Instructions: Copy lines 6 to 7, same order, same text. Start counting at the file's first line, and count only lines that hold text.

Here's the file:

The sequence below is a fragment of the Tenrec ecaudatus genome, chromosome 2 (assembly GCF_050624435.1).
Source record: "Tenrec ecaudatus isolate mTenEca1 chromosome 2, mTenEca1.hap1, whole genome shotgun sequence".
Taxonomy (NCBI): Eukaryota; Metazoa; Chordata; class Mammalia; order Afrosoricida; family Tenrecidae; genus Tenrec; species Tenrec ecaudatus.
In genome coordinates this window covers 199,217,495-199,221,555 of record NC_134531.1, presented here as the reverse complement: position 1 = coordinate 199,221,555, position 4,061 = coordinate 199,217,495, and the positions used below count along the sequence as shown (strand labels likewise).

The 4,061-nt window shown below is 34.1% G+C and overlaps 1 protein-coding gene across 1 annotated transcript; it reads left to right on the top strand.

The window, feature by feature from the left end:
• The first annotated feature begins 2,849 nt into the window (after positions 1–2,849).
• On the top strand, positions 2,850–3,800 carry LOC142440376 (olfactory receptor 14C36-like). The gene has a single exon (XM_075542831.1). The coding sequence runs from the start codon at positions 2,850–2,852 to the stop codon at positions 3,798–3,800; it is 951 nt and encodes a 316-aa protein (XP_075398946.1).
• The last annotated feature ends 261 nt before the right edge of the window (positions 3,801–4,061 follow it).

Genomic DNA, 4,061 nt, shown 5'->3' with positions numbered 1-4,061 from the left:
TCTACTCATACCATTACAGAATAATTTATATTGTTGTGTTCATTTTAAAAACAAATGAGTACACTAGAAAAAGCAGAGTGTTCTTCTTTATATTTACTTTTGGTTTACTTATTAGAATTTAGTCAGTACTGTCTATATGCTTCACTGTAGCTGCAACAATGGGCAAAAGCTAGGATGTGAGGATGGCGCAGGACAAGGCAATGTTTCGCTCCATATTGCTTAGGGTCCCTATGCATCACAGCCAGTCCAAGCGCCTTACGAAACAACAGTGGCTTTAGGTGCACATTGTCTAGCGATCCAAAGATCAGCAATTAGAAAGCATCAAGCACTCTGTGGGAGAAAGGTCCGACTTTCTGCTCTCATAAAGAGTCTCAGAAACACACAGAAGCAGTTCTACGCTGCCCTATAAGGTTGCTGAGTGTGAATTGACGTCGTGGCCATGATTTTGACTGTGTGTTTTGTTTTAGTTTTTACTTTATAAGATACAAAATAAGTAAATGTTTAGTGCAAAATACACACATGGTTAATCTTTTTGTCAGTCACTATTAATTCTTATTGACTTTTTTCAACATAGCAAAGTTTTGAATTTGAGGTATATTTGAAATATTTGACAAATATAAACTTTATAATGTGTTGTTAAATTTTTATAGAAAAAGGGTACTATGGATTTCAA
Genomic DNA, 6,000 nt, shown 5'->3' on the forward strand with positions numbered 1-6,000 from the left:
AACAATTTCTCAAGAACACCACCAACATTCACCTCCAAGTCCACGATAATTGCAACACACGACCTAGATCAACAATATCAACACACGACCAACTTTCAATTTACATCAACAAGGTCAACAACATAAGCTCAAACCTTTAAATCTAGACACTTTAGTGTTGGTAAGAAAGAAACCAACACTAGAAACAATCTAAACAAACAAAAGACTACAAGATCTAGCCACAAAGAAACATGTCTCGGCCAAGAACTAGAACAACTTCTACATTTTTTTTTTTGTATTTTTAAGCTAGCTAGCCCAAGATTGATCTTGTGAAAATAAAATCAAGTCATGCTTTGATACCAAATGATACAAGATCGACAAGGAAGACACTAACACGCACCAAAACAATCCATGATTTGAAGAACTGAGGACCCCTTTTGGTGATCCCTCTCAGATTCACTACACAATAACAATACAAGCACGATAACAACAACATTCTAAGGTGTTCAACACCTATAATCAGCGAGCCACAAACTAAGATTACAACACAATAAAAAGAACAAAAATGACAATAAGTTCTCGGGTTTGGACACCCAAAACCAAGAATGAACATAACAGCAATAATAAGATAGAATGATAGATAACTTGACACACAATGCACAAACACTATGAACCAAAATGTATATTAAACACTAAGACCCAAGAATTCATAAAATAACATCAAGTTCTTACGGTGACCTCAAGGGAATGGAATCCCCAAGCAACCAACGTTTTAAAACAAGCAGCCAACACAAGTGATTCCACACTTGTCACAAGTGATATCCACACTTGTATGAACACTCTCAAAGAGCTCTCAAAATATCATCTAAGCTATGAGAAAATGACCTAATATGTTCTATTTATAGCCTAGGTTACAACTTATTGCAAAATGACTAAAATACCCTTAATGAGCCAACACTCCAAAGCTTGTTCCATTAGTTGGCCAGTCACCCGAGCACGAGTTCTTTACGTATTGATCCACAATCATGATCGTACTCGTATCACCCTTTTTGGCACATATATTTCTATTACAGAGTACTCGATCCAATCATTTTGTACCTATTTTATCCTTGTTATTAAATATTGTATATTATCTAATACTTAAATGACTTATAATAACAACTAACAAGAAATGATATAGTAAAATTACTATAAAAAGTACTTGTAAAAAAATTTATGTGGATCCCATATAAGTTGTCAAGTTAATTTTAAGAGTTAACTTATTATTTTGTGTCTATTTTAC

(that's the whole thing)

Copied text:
The window, feature by feature from the left end:
• The first annotated feature begins 2,849 nt into the window (after positions 1–2,849).